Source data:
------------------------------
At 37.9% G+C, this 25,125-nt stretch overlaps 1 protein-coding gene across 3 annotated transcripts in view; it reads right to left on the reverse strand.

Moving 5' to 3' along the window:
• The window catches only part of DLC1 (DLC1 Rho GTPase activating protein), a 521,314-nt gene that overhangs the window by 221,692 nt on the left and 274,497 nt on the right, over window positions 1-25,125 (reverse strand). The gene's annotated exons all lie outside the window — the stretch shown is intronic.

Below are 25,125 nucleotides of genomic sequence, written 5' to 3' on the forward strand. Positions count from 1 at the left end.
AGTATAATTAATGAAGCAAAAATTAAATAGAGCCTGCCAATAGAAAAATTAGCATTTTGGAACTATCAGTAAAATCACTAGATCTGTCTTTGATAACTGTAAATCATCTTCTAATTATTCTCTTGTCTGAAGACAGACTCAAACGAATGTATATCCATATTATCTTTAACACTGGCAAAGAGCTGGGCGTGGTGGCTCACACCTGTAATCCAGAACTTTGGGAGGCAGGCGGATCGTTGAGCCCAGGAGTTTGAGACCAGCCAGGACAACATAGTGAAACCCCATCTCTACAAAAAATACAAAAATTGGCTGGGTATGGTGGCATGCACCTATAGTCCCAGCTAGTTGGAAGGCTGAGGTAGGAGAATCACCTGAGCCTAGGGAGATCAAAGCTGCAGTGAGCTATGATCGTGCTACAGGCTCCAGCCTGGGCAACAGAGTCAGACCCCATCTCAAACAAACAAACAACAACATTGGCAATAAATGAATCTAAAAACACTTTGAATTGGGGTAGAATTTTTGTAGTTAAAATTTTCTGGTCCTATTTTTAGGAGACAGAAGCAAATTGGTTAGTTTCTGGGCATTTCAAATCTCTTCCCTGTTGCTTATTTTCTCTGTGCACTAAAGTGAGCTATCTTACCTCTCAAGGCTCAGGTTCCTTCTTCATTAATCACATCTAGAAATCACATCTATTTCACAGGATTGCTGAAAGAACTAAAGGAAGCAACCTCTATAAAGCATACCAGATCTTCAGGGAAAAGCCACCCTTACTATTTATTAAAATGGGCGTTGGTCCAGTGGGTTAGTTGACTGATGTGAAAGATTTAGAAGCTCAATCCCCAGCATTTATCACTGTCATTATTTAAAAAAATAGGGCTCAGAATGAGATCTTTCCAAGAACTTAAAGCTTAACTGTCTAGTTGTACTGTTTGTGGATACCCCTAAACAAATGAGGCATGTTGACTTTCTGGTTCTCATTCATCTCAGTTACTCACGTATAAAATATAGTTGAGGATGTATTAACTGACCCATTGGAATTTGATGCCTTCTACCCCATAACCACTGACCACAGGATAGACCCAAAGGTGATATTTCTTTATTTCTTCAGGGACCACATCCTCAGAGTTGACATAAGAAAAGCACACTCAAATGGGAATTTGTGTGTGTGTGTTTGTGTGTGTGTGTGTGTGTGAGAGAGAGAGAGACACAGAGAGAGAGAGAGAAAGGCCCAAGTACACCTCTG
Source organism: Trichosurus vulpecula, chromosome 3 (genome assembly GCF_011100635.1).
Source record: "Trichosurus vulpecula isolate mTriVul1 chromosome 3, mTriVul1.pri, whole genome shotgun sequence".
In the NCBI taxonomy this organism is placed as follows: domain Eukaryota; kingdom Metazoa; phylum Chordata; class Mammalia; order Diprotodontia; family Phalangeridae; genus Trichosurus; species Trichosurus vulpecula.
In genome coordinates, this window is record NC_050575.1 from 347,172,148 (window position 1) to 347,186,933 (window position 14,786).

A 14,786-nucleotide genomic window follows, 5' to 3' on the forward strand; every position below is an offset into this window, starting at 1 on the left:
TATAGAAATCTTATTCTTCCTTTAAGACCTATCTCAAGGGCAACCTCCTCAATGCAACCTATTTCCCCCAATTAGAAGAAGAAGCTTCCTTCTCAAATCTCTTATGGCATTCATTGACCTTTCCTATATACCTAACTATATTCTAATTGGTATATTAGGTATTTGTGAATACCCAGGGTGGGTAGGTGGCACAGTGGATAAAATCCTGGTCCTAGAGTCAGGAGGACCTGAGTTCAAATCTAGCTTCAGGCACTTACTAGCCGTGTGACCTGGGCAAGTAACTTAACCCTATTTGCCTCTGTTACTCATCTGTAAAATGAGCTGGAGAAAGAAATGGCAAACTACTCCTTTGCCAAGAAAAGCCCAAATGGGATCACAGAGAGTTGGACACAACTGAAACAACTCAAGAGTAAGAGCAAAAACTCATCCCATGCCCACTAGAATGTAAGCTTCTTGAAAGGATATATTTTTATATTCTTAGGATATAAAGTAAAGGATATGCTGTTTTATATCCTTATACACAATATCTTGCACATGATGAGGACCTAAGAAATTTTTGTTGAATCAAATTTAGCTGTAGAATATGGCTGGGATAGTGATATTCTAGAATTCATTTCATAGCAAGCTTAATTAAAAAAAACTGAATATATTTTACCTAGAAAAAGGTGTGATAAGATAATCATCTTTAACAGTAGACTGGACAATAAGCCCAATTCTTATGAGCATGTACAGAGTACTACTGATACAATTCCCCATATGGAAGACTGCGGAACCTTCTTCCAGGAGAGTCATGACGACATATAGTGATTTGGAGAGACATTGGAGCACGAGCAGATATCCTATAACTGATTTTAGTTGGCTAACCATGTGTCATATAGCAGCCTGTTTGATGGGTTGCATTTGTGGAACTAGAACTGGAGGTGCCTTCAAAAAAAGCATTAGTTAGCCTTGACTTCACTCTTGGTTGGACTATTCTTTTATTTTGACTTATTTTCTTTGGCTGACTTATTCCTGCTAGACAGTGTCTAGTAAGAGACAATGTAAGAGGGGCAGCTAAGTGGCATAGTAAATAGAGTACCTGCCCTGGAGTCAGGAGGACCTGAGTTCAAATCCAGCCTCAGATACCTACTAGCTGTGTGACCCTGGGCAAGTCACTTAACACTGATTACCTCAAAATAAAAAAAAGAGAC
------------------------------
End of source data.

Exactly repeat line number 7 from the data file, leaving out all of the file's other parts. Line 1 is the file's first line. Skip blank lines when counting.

Source record: "Trichosurus vulpecula isolate mTriVul1 chromosome 3, mTriVul1.pri, whole genome shotgun sequence".